TO BE CONTINUED
(Next: III. Gone with the Wind: From novel to script; IV. African-American actors and the making of the film; V. African-American reactions to the film itself, or how to forget The Birth of a Nation.)
+ Version française de l’essai.
Videos on Race Movies.
 Snead, James A.. White Screens/Black Images: Hollywood from the Dark Side. New York: Routledge, 1994, pp. 2-3.
 Diller, Frank. « Mammy Dearest: the Depiction of African-American House Servants in The Birth of a Nation, Gone with the Wind and Song of the South« . American Studies at the University of Virginia. August 1999.
 Beavers, Dibri L.. « The Woman Who Was Mammy ». American Legacy Magazine. Fall 2001.
 Cliff, Michelle, as cited in Campbell, Neil, and Alasdair Kean. American Cultural Studies. New York: Routledge, 1999, , p. 82.
 Wallace, Michele. « Race, Gender, And Psychoanalysis in Forties Film », in Diawara, Manthia, ed., Black American Cinema. New York and London: Routledge, 1993, p. 264.
 Peterson, Joanne. « African-American History Through the Arts: African-Americans and the Cinema », CGHS American Studies Department, 1999.
 Sylvester, Melvin R.. « African-Americans in Motion Pictures ». Black History Month at the Long Island University. February 1999.
 Butters, Jr., Gerald R.. Black Manhood on the Silent Screen. Lawrence, KS: University Press of Kansas, 2002.
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 Benton, Phyllis. “Once Upon a Time We Were Colored”, Midnight Ramble, http://www.midnightramble.com.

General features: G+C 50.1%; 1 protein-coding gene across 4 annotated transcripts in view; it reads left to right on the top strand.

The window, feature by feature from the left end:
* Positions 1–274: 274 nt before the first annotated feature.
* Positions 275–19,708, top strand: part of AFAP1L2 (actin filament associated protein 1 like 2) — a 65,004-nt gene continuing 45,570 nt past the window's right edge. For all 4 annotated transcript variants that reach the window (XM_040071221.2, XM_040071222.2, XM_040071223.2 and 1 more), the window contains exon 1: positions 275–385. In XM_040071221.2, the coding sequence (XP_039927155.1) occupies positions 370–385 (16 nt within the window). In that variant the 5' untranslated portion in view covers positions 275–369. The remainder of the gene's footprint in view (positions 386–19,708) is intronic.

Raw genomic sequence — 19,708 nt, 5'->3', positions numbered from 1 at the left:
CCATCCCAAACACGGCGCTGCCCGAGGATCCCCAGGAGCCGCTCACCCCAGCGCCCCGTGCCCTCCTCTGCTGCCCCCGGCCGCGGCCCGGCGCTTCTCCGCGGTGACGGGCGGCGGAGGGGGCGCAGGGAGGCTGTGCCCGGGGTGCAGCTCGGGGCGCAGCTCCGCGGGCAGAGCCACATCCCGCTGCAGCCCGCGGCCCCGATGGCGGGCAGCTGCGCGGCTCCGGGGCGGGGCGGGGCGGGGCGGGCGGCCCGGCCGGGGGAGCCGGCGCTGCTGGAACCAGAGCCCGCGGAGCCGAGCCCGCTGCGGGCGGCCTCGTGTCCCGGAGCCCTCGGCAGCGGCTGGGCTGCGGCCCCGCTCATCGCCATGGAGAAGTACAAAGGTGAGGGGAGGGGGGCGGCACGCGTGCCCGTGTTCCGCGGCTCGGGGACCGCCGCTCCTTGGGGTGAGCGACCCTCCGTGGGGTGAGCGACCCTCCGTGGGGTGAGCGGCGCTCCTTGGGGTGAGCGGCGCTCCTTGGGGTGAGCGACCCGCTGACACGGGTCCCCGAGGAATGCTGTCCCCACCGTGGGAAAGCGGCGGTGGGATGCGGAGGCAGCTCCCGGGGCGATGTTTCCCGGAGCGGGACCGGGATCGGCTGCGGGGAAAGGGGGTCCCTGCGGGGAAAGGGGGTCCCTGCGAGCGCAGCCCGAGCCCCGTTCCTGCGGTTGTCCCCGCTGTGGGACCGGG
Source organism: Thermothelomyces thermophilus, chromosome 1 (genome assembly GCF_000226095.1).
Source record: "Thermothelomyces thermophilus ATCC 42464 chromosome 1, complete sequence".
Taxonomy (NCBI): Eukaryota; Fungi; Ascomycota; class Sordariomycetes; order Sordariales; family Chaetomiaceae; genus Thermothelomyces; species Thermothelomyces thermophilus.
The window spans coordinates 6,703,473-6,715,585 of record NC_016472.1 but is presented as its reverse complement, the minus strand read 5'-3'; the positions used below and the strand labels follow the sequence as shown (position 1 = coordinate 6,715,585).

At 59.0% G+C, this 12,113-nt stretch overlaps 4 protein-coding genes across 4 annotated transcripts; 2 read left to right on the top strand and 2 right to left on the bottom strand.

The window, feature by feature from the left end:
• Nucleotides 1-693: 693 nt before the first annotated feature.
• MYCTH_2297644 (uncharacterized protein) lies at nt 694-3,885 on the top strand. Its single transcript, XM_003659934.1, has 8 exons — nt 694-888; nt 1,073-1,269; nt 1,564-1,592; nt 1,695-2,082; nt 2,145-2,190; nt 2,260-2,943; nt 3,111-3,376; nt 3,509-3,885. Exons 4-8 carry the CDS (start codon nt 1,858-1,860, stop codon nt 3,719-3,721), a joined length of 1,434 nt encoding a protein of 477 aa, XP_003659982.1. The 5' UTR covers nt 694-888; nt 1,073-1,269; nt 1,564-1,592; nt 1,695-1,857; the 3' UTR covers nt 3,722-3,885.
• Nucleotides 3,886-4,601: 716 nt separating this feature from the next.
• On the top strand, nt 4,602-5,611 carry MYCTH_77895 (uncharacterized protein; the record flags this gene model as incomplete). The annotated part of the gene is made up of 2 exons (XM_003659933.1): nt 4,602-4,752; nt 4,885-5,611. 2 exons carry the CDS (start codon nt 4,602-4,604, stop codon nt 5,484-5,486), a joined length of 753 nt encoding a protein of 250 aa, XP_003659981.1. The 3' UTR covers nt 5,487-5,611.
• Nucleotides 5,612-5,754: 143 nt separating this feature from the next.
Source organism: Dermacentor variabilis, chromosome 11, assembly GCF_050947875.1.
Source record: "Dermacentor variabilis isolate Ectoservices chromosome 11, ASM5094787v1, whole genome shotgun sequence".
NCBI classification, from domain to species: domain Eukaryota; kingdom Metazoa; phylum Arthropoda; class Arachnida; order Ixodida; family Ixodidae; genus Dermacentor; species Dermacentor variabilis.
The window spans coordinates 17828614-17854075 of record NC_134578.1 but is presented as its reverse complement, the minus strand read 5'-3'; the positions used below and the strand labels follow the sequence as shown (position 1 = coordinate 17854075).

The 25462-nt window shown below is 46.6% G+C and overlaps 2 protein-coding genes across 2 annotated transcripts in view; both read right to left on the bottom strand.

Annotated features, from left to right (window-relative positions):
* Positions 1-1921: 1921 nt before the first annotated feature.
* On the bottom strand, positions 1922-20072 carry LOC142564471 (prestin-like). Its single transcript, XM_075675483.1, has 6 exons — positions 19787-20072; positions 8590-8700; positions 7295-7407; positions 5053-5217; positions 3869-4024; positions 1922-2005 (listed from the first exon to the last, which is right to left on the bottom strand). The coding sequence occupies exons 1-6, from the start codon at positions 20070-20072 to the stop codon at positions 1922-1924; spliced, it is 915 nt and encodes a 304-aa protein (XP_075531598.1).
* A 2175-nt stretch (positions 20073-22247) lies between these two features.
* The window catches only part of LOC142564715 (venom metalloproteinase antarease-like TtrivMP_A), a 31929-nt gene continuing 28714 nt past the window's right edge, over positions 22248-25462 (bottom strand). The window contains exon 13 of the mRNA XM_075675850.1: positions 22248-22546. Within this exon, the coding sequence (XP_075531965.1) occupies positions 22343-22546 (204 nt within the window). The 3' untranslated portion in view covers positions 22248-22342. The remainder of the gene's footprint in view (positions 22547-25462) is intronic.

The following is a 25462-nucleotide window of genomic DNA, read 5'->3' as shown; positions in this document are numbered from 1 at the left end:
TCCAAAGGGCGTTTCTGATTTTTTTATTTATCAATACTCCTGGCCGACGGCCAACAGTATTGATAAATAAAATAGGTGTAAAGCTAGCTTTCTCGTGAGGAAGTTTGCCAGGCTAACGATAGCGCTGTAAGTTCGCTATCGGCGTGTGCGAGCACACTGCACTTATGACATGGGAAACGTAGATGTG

« Close Up in Black: African-American Film Posters ». Smithonian Institution Traveling Exhibition Service. 2003.
 Sylvester, op. cit.
 Mills, Michael. « Midnight Ramble: the Negro in Early Hollywood ». Modern Times Classic Film Pages. 1997.
 Bourget, Jean-Loup. Hollywood, Années 30 du Krach à Pearl Harbor. Rennes: 5 Continents/Hatier, 1986, p. 9.
 Cuddon, J. A., ed.. Dictionary of Literary Terms and Literary Theory. London: Penguin Books Ltd., 1992, pp. 401-402.
 DeCordova Wintz, Cary. « Harlem Renaissance ». Microsoft® Encarta® Online Encyclopedia. 2005.
 « Eubie Blake: Je ne prononce jamais le mot jazz devant une dame, c’est très sale ». Jazz Magazine. April 1983.
 Turner, Nathaniel, « Eubie Blake ». Chicken Bones: A Journal for Literary and Artistic African-American Themes, 2005.
 Morgan, Thomas L.. « Noble Sissle and Eubie Blake ». Tom Morgan’s Jazz and Blues. 1997.
 Hughes, Langston, as cited in Moor, Michael. « A Trip to Coon Town: the Black American Cultural Influence on the American Musical Theatre ». Last revised September 2001.
 Fitzgerald, Francis Scott. The Great Gatsby. London: Penguin Books, Ltd., 1994, .
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 « The Jazz Singer« , Internet Movie Database Pro. Page 1 of 32. Last accessed July 2005.
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 « Close Up in Black: African-American FilmPosters », op. cit..
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 Smith, Ronald L.. Who’s Who in Comedy: Comedians, Comics and Clowns from Vaudeville to Today’s Stand-Ups. New York: Facts on File, 1992.
 Maltin, Leonard. Movie Encyclopedia. New York: Plume Publishing, 1995.
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 Bogle, Donald. Toms, Coons, Mulattoes, Mammies, and Bucks. New York: Continuum Publishing, 1991, , p. 82.